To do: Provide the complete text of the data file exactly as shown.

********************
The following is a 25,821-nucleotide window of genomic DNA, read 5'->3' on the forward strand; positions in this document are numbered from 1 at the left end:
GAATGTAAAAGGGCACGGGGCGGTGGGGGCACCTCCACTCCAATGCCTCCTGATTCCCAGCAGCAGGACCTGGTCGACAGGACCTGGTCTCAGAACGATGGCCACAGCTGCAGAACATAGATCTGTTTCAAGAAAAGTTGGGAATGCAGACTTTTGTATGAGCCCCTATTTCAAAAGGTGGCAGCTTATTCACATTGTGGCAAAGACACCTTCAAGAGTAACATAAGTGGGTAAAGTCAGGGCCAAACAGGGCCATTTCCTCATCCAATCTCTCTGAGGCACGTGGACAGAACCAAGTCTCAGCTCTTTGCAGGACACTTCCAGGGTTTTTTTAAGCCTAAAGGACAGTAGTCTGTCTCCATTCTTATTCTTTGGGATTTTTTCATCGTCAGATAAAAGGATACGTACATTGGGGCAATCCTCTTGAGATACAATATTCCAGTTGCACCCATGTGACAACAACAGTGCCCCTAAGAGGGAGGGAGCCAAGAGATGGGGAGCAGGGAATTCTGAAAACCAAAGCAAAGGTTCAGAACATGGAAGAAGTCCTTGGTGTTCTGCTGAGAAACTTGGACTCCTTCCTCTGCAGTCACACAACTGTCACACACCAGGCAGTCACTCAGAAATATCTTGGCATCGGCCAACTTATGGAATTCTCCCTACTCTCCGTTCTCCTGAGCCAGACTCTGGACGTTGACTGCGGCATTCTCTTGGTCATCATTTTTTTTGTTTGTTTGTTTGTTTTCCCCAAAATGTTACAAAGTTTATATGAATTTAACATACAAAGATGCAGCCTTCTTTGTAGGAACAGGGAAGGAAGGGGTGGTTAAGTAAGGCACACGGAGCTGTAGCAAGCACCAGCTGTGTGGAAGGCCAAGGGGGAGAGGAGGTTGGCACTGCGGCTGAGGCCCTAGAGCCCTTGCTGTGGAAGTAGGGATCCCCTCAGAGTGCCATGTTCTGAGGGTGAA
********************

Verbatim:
The following is a 25,821-nucleotide window of genomic DNA, read 5'->3' on the forward strand; positions in this document are numbered from 1 at the left end:
GAATGTAAAAGGGCACGGGGCGGTGGGGGCACCTCCACTCCAATGCCTCCTGATTCCCAGCAGCAGGACCTGGTCGACAGGACCTGGTCTCAGAACGATGGCCACAGCTGCAGAACATAGATCTGTTTCAAGAAAAGTTGGGAATGCAGACTTTTGTATGAGCCCCTATTTCAAAAGGTGGCAGCTTATTCACATTGTGGCAAAGACACCTTCAAGAGTAACATAAGTGGGTAAAGTCAGGGCCAAACAGGGCCATTTCCTCATCCAATCTCTCTGAGGCACGTGGACAGAACCAAGTCTCAGCTCTTTGCAGGACACTTCCAGGGTTTTTTTAAGCCTAAAGGACAGTAGTCTGTCTCCATTCTTATTCTTTGGGATTTTTTCATCGTCAGATAAAAGGATACGTACATTGGGGCAATCCTCTTGAGATACAATATTCCAGTTGCACCCATGTGACAACAACAGTGCCCCTAAGAGGGAGGGAGCCAAGAGATGGGGAGCAGGGAATTCTGAAAACCAAAGCAAAGGTTCAGAACATGGAAGAAGTCCTTGGTGTTCTGCTGAGAAACTTGGACTCCTTCCTCTGCAGTCACACAACTGTCACACACCAGGCAGTCACTCAGAAATATCTTGGCATCGGCCAACTTATGGAATTCTCCCTACTCTCCGTTCTCCTGAGCCAGACTCTGGACGTTGACTGCGGCATTCTCTTGGTCATCATTTTTTTTGTTTGTTTGTTTGTTTTCCCCAAAATGTTACAAAGTTTATATGAATTTAACATACAAAGATGCAGCCTTCTTTGTAGGAACAGGGAAGGAAGGGGTGGTTAAGTAAGGCACACGGAGCTGTAGCAAGCACCAGCTGTGTGGAAGGCCAAGGGGGAGAGGAGGTTGGCACTGCGGCTGAGGCCCTAGAGCCCTTGCTGTGGAAGTAGGGATCCCCTCAGAGTGCCATGTTCTGAGGGTGAA